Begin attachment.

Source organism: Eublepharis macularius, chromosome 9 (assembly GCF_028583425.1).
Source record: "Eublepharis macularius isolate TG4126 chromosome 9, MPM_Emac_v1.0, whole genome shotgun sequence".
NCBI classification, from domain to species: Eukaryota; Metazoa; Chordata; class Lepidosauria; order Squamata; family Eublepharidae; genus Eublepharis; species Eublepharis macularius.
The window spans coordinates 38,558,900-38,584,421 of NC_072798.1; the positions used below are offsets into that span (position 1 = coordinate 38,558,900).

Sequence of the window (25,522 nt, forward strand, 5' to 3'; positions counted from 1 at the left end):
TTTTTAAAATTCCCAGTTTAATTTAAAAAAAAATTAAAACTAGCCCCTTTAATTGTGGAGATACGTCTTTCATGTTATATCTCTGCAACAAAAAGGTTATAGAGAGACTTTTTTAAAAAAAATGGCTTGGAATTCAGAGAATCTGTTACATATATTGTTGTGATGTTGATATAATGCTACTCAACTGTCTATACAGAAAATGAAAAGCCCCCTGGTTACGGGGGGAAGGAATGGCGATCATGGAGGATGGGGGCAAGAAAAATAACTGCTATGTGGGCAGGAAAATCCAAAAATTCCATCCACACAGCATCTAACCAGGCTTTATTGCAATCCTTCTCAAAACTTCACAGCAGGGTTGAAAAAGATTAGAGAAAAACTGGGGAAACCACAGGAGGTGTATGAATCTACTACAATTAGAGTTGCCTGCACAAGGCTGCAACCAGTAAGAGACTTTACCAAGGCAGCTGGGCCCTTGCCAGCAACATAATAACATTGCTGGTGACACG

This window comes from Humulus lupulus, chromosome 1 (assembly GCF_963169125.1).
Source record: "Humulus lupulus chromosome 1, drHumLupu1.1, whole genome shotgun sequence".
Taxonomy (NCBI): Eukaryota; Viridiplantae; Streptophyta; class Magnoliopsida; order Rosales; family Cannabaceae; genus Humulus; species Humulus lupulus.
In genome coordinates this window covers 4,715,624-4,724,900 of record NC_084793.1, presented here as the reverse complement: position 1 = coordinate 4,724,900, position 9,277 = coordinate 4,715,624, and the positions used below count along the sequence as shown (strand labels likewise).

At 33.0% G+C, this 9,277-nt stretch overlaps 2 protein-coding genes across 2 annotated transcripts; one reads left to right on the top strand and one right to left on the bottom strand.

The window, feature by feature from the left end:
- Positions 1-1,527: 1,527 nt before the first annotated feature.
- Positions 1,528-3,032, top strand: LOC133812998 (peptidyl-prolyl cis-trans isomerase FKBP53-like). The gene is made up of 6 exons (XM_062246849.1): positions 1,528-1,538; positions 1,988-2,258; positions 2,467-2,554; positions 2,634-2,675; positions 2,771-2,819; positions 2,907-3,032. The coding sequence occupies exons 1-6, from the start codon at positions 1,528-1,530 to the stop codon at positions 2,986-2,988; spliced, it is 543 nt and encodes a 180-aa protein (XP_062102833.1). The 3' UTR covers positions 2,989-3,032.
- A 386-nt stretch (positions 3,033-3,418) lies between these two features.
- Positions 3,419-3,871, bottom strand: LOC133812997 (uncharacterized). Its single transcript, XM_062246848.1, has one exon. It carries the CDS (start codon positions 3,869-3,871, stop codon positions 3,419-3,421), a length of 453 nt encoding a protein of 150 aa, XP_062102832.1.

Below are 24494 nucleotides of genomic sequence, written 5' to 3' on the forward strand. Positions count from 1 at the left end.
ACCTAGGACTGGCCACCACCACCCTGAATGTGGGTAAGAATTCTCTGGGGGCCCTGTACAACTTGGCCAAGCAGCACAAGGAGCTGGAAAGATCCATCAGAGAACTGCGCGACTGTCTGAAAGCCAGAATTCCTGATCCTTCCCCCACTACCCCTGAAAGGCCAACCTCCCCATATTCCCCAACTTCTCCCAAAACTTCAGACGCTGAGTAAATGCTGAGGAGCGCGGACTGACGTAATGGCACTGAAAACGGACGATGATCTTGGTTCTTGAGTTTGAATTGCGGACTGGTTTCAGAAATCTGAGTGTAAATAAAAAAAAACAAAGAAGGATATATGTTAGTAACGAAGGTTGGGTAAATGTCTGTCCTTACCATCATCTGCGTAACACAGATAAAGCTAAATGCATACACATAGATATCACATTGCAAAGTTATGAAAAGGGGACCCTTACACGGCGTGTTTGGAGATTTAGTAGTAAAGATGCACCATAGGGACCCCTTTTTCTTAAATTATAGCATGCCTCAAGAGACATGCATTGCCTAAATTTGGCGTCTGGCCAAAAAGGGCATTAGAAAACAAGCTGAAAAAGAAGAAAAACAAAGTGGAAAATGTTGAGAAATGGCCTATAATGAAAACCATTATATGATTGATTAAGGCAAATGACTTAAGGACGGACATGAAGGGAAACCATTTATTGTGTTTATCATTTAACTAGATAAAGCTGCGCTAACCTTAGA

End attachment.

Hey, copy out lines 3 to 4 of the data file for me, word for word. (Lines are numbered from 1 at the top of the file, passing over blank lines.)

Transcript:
NCBI classification, from domain to species: Eukaryota; Metazoa; Chordata; class Lepidosauria; order Squamata; family Eublepharidae; genus Eublepharis; species Eublepharis macularius.
The window spans coordinates 38,558,900-38,584,421 of NC_072798.1; the positions used below are offsets into that span (position 1 = coordinate 38,558,900).